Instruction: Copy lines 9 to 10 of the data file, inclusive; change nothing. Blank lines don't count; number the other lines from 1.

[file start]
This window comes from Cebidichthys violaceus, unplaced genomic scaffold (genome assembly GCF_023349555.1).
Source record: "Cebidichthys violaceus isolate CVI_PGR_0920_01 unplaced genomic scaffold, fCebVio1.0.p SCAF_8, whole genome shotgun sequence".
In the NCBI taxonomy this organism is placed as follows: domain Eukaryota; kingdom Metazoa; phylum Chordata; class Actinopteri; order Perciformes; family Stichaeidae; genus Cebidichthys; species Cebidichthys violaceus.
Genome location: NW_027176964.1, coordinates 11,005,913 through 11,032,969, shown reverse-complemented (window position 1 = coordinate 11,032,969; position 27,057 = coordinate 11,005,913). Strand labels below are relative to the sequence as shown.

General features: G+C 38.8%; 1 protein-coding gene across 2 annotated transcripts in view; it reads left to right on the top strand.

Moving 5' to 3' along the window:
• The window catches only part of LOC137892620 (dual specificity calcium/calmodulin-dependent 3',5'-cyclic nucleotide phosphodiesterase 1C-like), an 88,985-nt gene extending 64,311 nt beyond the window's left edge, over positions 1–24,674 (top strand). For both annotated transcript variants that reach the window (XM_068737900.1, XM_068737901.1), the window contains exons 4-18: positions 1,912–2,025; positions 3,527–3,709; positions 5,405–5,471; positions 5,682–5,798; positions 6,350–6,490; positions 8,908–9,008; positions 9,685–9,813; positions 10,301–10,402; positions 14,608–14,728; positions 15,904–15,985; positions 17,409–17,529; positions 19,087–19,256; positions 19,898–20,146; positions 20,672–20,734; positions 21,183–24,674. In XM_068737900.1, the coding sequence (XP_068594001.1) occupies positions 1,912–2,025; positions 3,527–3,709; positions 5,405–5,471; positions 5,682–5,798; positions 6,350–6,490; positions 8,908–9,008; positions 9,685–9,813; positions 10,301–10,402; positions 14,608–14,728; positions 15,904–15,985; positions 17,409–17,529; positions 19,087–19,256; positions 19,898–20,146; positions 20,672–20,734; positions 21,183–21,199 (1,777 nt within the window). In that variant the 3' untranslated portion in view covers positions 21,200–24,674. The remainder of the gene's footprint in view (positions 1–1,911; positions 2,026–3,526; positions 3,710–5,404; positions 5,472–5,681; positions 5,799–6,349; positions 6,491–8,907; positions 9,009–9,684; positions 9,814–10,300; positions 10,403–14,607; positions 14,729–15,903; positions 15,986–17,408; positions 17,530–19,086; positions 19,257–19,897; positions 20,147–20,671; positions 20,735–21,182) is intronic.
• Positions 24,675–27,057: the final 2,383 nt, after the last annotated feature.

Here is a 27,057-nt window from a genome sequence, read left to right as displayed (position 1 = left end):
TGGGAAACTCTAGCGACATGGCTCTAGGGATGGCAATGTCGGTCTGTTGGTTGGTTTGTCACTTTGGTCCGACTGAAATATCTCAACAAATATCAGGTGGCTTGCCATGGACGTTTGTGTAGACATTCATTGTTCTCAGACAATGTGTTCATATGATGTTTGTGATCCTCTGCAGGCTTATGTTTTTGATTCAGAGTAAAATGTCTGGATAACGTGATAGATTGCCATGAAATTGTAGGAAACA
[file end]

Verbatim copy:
Here is a 27,057-nt window from a genome sequence, read left to right as displayed (position 1 = left end):
TGGGAAACTCTAGCGACATGGCTCTAGGGATGGCAATGTCGGTCTGTTGGTTGGTTTGTCACTTTGGTCCGACTGAAATATCTCAACAAATATCAGGTGGCTTGCCATGGACGTTTGTGTAGACATTCATTGTTCTCAGACAATGTGTTCATATGATGTTTGTGATCCTCTGCAGGCTTATGTTTTTGATTCAGAGTAAAATGTCTGGATAACGTGATAGATTGCCATGAAATTGTAGGAAACA